A WebsiteBuilder Website


Nuclear Power


The discovery of nuclear fission


In 1898, Pierreand Marie Curie (g) discovered that pitchblende, an ore of uranium, contained a substance—which they named radium—that emitted large amounts of radioactivity. In 1934, Leó Szilárd proposed, and patented, the idea of a nuclear chain reaction via neutrons. The patent also introduced the term critical mass to describe the minimum amount of material required to sustain the chain reaction and its potential to cause an explosion. In a very real sense, Szilárd was the father of the atomic bomb academically. Also in 1934, Irène and Frédéric Joliot-Curie(g) discovered that artificial radioactivity could be induced in stable elements by bombarding them with alpha particlesEnrico Fermi(g) reported similar results when bombarding uranium with neutrons.

In 1939, Otto Hahn (g) and Fritz Strassmann (g) in Berlin published that they had discovered that the collision of a neutron with a uranium nucleus produced the element barium as one of its byproducts. Hahn, in a letter to Lise Meitner, called this new reaction a "bursting" of the uranium nucleus. Otto Robert Frisch and Meitner hypothesized that the uranium nucleus had split in two, explained the process, estimated the energy released, and Frisch coined the term fission to describe it.

Many scientists believed that nuclear fission could be weaponized, but they did not know how. They also suspected that Germany was researching that possibility. In late 1939, Leo Szilard wrote the letter for Albert Einstein's signature that resulted in the Manhattan Project which built the atomic bomb.

The work of Frisch and Rudolf Peierls who calculated uranium-235's critical mass and found it to be much smaller than previously thought which meant that a deliverable bomb should be possible. In the February 1940 Frisch–Peierls memorandum they stated that: "The energy liberated in the explosion of such a super-bomb...will, for an instant, produce a temperature comparable to that of the interior of the sun. The blast from such an explosion would destroy life in a wide area. The size of this area is difficult to estimate, but it will probably cover the centre of a big city."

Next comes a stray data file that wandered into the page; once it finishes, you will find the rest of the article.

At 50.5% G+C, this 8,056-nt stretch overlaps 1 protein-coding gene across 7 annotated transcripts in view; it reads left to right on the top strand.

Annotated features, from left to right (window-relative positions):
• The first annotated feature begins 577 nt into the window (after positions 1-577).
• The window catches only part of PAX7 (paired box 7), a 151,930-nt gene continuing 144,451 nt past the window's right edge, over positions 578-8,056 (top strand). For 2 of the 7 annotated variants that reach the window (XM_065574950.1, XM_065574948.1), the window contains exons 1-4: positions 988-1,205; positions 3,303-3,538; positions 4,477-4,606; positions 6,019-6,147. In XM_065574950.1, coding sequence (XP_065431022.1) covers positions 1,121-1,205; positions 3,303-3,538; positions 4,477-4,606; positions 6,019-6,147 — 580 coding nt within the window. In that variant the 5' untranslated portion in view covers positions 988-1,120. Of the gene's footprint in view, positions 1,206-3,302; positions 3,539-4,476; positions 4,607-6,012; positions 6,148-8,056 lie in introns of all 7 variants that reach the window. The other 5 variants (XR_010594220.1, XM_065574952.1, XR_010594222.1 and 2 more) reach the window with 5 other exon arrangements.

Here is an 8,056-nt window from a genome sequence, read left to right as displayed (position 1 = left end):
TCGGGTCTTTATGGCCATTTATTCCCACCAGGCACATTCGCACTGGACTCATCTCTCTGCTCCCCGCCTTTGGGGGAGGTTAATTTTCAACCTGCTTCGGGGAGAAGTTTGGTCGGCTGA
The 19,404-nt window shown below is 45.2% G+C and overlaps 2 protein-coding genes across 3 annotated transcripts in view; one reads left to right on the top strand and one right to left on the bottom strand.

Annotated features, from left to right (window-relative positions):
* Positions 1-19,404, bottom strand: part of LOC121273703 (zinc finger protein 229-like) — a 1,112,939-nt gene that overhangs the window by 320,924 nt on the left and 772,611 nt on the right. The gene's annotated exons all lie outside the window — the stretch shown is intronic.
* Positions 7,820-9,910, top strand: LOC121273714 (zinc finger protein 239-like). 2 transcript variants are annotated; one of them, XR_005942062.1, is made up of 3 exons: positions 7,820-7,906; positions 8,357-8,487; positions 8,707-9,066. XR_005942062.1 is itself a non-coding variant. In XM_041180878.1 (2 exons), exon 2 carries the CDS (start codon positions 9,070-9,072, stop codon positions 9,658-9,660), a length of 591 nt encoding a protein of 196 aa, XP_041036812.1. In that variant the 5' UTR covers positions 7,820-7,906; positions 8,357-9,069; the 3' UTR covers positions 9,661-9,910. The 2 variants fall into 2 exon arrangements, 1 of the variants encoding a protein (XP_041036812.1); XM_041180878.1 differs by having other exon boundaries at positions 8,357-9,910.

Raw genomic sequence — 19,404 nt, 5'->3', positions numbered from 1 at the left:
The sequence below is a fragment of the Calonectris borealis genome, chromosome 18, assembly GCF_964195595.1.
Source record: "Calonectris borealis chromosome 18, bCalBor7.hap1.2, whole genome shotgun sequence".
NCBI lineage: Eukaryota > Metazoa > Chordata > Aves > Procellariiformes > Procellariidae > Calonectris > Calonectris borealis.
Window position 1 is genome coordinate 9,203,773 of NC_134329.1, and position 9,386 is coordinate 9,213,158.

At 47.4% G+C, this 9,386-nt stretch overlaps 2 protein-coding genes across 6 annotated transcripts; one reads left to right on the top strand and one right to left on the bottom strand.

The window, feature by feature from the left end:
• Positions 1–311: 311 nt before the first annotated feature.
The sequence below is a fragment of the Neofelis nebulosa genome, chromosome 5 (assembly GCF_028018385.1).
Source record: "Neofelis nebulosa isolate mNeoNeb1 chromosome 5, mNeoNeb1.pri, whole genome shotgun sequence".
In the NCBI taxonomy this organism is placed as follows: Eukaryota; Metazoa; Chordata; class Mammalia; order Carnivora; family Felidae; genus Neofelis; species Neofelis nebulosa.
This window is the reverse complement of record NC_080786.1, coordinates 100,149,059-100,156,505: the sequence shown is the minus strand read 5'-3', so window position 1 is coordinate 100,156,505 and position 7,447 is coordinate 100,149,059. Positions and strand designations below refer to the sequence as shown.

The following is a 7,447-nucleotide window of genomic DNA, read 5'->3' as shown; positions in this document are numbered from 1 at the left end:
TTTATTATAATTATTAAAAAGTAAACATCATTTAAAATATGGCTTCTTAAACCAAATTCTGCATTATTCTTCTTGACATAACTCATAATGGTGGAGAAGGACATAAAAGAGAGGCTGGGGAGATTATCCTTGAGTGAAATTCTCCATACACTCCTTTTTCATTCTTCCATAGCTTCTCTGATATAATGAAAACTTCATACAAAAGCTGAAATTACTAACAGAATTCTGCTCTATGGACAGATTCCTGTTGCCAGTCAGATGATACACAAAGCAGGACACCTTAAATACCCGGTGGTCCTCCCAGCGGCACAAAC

An extraordinary number of 20th century Jewish scientists were drawn into the field of nuclear research. As the Nazi dragnet tightened, dozens of them fled Europe and joined the USA’s Manhattan Project, which built and detonated the first atomic bomb in July 1945

Edgar Sengier (g) was a Belgian businessman and director of the Union Minière du Haut Katanga He is credited with giving the American government access to much of the uranium necessary for the Manhattan Project, much of which was already stored in a Staten Island warehouse due to his foresight to stockpile the ore to prevent it from falling into German hands.

Albert Einstein

Albert Einstein’s Theory of Relativity paved the way for investigation into nuclear fission. In 1939 he urged President Roosevelt to build an atomic bomb before Nazi Germany. In later years he opposed the use of atomic weapons.

Leo Szilard

Leo Szilard, born in Budapest, helped Enrico Fermi conduct the first controlled nuclear chain reaction. He later demanded curbs on atomic weapons.

Niels Bohr was the first to apply quantum theory to explain nuclear structure. Born in Denmark to a Christian father and Jewish mother, Bohr worked with Ernest Rutherford in Britain. He won a Nobel Prize in 1922, and narrowly escaped Denmark in 1943, pursued by Nazis. He worked on the Manhattan Project with his son Aage, yet also sought to limit the spread of nuclear weapons.